The best thing is to hang in the shade. Under a tree, under a tilt house, under a metal roof. Hanging is very democratic; men and women, elderly and children, rich and poor, everybody hangs. I visit Cambodia in the hottest month of the year and it’s all about finding a piece of shade and hanging. In a hammock.
No, I’m not saying people don’t work here. They do; sometimes a lot and hard, often for little money. Hanging doesn’t exclude working. A shop owner hangs waiting for clients, a tuk-tuk driver hangs waiting for passengers, a doctor hangs waiting for patients. It’s just that the best thing that you can do at your leisure is to hang a little.
The second top activity, right after hanging, is riding a motorbike. If people didn’t have scooters, they’d have to walk. And walking in this heat would be exhausting. It’s easier to ride a moped. Even for those 50 metres. Just like inhabitants of Central Asia are born in the saddle, inhabitants of South-East Asia are born on a motorbike saddle.
Riding is also very democratic. You only need to grow up enough to reach the ground with your feet while sitting on the saddle. That’s all. Then you can ride. People ride mopeds to far away places or nearby, alone or with a big family, empty or with huge luggage, for fun or for work. Or even at work, carrying a mobile eatery in a sidecar.
It’s just me who is different. I don’t hang and I don’t ride a scooter. What do I do then?
Colosseum is in Italy, the Great Wall in China, Machu Picchu in Peru. In Cambodia there’s Angkor Wat. I’ve been dreaming of the monumental temples of the ancient Khmer empire for a very long time. That’s why now, when I wake up in a small village Ta Seng and I’m about to see my first Khmer temple, I feel a bit nervous. What if the reality doesn’t live up to the expectations? I reach the place walking on a path in the forest and my eyes fall on a stone building with a mysterious face on top of it. I cross the bridge over a dry moat, pass the gate and enter the main temple surrounded by the walls. The temple is timeworn, partly collapsed, overgrown by huge trees. I’m alone here and for a moment I can feel like a real discoverer. The reality exceeded my expectations.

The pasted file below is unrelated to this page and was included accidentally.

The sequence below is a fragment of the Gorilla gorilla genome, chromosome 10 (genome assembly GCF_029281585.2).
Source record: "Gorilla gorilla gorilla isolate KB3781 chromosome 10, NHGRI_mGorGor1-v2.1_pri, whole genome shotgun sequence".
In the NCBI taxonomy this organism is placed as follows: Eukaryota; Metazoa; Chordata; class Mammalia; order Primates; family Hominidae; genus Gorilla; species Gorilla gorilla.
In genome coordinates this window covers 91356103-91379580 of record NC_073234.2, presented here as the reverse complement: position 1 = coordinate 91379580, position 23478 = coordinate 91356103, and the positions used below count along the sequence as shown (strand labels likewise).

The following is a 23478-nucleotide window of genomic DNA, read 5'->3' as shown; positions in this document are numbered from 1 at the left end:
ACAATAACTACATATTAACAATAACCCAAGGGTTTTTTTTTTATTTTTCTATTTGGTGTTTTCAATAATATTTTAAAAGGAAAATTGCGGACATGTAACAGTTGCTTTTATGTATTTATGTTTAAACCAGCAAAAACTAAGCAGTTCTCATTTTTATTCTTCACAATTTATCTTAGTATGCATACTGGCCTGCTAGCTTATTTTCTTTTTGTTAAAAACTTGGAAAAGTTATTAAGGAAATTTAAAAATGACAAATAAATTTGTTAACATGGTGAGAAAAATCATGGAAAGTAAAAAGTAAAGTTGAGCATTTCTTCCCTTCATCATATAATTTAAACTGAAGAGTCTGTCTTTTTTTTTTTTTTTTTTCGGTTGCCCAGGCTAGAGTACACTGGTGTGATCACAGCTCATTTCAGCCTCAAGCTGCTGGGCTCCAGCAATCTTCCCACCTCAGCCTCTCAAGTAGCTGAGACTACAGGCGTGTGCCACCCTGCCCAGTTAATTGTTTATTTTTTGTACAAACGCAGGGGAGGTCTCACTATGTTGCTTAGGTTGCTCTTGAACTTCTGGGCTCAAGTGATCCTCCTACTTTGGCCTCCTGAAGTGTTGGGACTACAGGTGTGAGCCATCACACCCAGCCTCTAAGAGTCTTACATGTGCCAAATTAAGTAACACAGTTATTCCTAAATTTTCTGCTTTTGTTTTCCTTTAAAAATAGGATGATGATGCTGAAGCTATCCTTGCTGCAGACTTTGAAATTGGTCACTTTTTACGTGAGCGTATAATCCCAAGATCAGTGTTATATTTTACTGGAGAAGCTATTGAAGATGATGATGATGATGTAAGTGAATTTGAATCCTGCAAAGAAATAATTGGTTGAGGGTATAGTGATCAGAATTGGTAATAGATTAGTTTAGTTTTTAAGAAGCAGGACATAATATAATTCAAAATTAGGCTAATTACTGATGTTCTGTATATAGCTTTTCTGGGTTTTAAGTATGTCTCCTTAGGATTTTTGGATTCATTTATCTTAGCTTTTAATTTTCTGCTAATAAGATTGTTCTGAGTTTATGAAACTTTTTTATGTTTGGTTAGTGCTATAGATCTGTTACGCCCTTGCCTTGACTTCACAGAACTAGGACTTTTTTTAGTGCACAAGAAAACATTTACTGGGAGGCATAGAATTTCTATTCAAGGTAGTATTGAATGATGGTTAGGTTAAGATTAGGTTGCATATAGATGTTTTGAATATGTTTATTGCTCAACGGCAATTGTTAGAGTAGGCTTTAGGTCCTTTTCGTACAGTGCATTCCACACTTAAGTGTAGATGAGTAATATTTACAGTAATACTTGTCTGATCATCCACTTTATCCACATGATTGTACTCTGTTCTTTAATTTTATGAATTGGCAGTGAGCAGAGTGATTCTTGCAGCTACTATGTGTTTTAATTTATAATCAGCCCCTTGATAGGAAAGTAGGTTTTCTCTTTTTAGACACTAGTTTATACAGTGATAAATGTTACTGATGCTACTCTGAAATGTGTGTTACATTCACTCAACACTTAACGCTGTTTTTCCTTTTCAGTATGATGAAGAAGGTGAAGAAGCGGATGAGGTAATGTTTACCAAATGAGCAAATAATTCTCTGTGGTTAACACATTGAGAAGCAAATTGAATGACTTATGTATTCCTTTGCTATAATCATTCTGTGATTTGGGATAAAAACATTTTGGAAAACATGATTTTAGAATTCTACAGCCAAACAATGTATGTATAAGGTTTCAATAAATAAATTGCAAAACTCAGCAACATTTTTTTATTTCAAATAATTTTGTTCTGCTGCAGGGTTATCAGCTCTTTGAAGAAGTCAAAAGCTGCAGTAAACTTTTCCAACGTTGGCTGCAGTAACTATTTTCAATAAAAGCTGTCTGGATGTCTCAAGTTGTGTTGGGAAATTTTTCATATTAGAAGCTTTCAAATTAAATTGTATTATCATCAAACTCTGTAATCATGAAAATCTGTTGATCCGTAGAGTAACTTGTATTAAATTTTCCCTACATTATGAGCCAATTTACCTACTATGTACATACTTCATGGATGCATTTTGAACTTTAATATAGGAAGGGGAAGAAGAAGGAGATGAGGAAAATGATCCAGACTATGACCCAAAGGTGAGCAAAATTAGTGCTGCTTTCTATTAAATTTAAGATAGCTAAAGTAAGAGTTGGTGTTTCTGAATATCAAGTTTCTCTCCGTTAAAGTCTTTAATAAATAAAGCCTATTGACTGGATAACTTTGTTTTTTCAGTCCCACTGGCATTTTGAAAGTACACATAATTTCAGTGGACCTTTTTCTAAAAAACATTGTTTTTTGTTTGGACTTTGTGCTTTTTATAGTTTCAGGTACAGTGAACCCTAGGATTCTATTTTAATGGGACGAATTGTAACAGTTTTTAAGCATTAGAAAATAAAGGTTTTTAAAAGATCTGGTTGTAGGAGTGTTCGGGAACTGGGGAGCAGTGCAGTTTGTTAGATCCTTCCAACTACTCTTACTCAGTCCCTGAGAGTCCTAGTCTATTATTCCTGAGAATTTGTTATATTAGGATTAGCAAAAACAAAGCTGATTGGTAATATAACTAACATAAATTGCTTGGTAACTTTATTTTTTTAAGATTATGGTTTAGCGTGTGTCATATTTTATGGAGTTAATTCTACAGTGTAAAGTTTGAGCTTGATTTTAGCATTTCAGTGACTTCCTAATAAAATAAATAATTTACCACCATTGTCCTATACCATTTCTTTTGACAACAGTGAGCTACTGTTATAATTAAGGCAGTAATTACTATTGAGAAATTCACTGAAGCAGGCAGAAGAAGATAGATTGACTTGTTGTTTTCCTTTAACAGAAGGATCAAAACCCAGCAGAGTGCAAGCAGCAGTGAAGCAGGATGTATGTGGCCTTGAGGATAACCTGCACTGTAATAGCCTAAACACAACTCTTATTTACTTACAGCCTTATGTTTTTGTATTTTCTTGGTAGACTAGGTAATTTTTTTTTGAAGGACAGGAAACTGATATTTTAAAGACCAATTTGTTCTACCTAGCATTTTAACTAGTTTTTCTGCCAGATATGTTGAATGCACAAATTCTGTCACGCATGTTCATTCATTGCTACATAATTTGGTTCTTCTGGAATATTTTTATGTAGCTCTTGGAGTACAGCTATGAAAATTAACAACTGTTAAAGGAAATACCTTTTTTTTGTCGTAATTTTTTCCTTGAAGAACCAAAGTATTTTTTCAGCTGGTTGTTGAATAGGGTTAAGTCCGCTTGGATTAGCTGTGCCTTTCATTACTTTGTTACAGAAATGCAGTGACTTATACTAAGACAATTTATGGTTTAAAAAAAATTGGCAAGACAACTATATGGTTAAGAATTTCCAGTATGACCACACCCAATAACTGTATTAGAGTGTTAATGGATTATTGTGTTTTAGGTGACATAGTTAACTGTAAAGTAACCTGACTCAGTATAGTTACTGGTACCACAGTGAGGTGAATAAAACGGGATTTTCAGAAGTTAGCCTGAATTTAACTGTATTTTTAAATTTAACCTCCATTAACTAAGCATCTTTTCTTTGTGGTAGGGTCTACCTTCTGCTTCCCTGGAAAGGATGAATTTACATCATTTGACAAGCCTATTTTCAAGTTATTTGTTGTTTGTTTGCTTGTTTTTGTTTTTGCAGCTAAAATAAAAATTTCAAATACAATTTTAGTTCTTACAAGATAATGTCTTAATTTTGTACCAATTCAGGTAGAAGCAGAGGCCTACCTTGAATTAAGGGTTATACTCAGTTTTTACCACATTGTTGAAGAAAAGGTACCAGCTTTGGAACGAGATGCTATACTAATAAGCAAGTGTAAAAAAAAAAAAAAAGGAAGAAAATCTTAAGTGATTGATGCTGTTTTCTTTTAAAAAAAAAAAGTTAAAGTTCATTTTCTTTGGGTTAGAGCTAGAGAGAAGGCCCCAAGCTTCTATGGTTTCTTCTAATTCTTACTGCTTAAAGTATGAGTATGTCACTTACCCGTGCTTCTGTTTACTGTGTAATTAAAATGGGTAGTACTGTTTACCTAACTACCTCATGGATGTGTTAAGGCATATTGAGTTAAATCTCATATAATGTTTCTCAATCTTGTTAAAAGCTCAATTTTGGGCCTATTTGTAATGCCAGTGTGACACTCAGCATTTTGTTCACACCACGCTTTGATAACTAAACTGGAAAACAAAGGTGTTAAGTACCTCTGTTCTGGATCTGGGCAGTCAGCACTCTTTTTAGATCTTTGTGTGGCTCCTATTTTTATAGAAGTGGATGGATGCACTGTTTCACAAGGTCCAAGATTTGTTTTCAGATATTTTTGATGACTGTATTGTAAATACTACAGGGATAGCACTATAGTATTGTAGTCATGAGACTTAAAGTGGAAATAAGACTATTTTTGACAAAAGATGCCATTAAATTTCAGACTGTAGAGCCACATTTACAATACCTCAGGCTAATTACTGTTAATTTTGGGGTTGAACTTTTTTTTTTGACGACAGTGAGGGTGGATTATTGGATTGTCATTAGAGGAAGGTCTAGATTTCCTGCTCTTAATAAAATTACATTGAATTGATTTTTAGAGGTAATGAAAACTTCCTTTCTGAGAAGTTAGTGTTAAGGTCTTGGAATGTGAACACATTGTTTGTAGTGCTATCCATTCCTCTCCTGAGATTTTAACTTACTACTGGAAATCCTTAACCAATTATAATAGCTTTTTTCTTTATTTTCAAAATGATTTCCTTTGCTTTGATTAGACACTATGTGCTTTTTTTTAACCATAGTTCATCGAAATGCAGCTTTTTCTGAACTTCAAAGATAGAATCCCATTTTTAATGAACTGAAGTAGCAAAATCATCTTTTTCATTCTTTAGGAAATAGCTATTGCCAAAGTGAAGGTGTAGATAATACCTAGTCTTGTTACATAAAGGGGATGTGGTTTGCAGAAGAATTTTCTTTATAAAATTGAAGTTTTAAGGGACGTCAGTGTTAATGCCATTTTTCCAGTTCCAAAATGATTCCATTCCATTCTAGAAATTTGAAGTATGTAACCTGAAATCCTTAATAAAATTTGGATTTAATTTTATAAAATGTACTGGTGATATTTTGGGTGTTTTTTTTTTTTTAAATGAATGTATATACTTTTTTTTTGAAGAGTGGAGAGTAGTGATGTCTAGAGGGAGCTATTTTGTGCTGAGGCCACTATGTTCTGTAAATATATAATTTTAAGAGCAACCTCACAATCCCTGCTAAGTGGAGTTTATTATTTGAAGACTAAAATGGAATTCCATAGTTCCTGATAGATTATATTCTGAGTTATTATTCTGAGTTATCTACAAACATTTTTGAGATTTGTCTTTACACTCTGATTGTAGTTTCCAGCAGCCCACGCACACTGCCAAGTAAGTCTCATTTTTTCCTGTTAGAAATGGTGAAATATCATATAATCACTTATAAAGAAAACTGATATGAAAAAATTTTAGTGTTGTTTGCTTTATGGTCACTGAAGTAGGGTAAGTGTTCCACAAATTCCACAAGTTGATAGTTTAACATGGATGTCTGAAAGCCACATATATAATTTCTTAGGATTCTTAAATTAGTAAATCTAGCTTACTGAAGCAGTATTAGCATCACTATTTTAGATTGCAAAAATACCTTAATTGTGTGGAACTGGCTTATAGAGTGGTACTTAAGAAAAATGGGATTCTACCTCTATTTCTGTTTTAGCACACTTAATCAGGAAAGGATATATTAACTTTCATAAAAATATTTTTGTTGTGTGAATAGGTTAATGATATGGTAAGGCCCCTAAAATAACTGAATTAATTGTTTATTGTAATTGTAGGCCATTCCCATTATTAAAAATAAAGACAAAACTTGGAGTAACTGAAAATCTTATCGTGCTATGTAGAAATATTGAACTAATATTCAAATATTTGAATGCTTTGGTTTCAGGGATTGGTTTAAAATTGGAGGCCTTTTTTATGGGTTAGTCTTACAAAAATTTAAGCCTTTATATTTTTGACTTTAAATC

I solve puzzles
After crossing the border, I stop noticing outhouses in Cambodian villages. Or wells. Sometimes they are there, but very often not. There are huge stone jars instead. I cycle through Cambodia and the thing that I’m most interested in seeing in small villages are outhouses. I hope they are somewhere there and that it’s just me who can’t spot them. Piesas is the first one to confirm my suspicions. First, I met his mum because it was she who let me camp by their home and shop. Piesas with his father arrived on a tractor after dark. On the trailer there were endless containers full of water taken from a well a kilometre away. The water is poured from the containers to the jars and for the next week they will use it to wash themselves and their clothes, to cook and wash the dishes. I ask about the toilet but Piesas, unabashed, says they don’t have any. I stop my investigation there.
I repeat a history lesson
I look through barbed wire at the expanding capital and I wonder how it is possible that right next to the entrance to Tuol Sleng prison there is a restaurant serving lunch and coffee. In Poland, next to the Auschwitz gate, there are no such things. You know Stalin and Mao Zedong. In Cambodia there was Pol Pot. One in four people died due to executions, starvation and overwork during his four-year-long rule. One, two, three, you. The Killing Fields, tortures, forced collectivisation, extermination of minorities and intelligentsia, labour camps. Those suspected of betraying the party and the revolution were detained in Tuol Sleng prison. All of the prisoners were photographed and now, in former interrogation and torture chambers, there is a display of their portaits. Some of them smile, some faces are blank, in some eyes there’s pure horror. And estimated number of 17 thousand people were imprisoned here. A handful survived. Nowadays, there’s the Genocide Museum. And right outside of it, there’s this restaurant serving lunch.
I redefine words
For example, a pavement. A pavement is a part of the road for the pedestrians. You should be able to walk the pavement unimpeded to reach the crossroads and then another pavement. Right? Yes, but not in Cambodia. In Cambodia, first of all, almost nobody walks because everyone rides a moped. Secondly, the pavement, if it’s there at all, is not considered linearly but transversely. You cross it to enter a shop from a street, not to walk along in a straight line. The pavement is a parking area for scooters and cars and a place where you can display your shop’s merchandise or where you can install an eatery. That’s why, when visiting the capital, I steer between obstacles, pass barricades, walk on the road, squeeze through, skirt, stumble and detour. Giant slalom is a piece of cake.
For the fourth time, during my two-year-long trip, I celebrate New Year. In Cambodia it falls in April and lasts for three days. On this occasion people prepare New Year tables with flowers, refreshments, fruit and incense outside of their houses. Besides that, people pour water at each other and it’s also good to jump suddenly at passersby and put talc on their faces. When I walk to the market in Sri Ambel, I’m attacked by such a group and they put talc on me in a VIP style. Guys don’t want to scare me so first, they show me what will happen and then, they thank me for participating in the game. I thank them too. Other passersby are bepowdered, among screeching and laughter much more dynamically.
During New Year people don’t go to school or work so there’s even more time to ride scooters and hang. So it’s cool.